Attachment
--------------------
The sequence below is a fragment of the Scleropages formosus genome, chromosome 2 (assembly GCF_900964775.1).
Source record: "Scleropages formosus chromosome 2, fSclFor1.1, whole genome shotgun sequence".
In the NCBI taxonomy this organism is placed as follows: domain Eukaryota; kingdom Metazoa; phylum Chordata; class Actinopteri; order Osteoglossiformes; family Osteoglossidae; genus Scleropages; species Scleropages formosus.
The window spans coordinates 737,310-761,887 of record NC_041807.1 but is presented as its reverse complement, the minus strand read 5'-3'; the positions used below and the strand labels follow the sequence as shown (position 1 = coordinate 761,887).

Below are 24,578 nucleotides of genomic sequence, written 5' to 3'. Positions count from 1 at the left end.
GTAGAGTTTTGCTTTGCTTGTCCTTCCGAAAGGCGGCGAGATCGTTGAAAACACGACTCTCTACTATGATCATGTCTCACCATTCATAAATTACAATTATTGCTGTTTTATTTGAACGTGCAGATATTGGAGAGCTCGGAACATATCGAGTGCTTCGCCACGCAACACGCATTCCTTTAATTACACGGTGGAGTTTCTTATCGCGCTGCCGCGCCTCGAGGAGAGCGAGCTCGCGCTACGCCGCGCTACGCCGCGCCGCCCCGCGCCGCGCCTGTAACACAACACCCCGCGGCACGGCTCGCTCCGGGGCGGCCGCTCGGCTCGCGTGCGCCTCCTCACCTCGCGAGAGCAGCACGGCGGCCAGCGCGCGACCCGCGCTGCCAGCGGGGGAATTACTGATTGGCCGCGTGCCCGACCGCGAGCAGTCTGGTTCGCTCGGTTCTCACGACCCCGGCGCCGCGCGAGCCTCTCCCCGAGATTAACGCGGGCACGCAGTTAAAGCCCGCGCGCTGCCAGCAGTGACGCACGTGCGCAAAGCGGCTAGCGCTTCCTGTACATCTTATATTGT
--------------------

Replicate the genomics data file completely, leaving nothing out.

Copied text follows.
The sequence below is a fragment of the Scleropages formosus genome, chromosome 2 (assembly GCF_900964775.1).
Source record: "Scleropages formosus chromosome 2, fSclFor1.1, whole genome shotgun sequence".
In the NCBI taxonomy this organism is placed as follows: domain Eukaryota; kingdom Metazoa; phylum Chordata; class Actinopteri; order Osteoglossiformes; family Osteoglossidae; genus Scleropages; species Scleropages formosus.
The window spans coordinates 737,310-761,887 of record NC_041807.1 but is presented as its reverse complement, the minus strand read 5'-3'; the positions used below and the strand labels follow the sequence as shown (position 1 = coordinate 761,887).

Below are 24,578 nucleotides of genomic sequence, written 5' to 3'. Positions count from 1 at the left end.
GTAGAGTTTTGCTTTGCTTGTCCTTCCGAAAGGCGGCGAGATCGTTGAAAACACGACTCTCTACTATGATCATGTCTCACCATTCATAAATTACAATTATTGCTGTTTTATTTGAACGTGCAGATATTGGAGAGCTCGGAACATATCGAGTGCTTCGCCACGCAACACGCATTCCTTTAATTACACGGTGGAGTTTCTTATCGCGCTGCCGCGCCTCGAGGAGAGCGAGCTCGCGCTACGCCGCGCTACGCCGCGCCGCCCCGCGCCGCGCCTGTAACACAACACCCCGCGGCACGGCTCGCTCCGGGGCGGCCGCTCGGCTCGCGTGCGCCTCCTCACCTCGCGAGAGCAGCACGGCGGCCAGCGCGCGACCCGCGCTGCCAGCGGGGGAATTACTGATTGGCCGCGTGCCCGACCGCGAGCAGTCTGGTTCGCTCGGTTCTCACGACCCCGGCGCCGCGCGAGCCTCTCCCCGAGATTAACGCGGGCACGCAGTTAAAGCCCGCGCGCTGCCAGCAGTGACGCACGTGCGCAAAGCGGCTAGCGCTTCCTGTACATCTTATATTGT